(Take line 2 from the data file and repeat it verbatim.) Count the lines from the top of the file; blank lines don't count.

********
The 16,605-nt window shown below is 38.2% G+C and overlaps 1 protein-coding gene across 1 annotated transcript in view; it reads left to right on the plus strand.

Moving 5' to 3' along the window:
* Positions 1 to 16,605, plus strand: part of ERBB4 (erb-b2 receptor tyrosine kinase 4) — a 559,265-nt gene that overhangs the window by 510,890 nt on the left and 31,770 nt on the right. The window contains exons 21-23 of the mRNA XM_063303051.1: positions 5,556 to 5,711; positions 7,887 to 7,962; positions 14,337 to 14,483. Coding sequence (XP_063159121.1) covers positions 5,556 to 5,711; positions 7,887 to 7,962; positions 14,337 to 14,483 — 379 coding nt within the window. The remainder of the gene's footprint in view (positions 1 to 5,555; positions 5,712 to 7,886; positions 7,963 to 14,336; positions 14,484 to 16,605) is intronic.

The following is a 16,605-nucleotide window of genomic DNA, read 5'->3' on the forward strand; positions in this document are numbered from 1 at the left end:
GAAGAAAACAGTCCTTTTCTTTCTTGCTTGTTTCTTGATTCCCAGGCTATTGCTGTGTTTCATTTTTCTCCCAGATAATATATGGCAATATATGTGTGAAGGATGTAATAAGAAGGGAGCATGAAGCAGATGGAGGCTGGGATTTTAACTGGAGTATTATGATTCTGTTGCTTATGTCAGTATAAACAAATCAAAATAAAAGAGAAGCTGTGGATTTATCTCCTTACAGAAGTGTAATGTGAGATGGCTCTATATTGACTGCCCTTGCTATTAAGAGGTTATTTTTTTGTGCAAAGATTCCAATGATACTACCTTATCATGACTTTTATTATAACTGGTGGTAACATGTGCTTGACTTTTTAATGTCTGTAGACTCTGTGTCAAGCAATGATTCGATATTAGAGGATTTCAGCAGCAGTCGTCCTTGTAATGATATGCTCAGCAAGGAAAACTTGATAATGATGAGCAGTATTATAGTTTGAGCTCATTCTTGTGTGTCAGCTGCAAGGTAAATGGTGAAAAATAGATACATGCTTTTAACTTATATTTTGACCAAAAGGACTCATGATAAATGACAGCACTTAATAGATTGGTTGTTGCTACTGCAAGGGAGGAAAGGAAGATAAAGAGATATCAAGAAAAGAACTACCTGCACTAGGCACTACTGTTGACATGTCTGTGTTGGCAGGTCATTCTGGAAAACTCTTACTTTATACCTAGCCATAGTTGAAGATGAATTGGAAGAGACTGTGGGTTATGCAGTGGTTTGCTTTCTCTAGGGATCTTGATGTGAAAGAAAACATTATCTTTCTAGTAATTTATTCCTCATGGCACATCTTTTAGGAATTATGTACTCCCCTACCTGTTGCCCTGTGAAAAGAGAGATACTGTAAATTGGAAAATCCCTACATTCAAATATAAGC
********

Moving 5' to 3' along the window: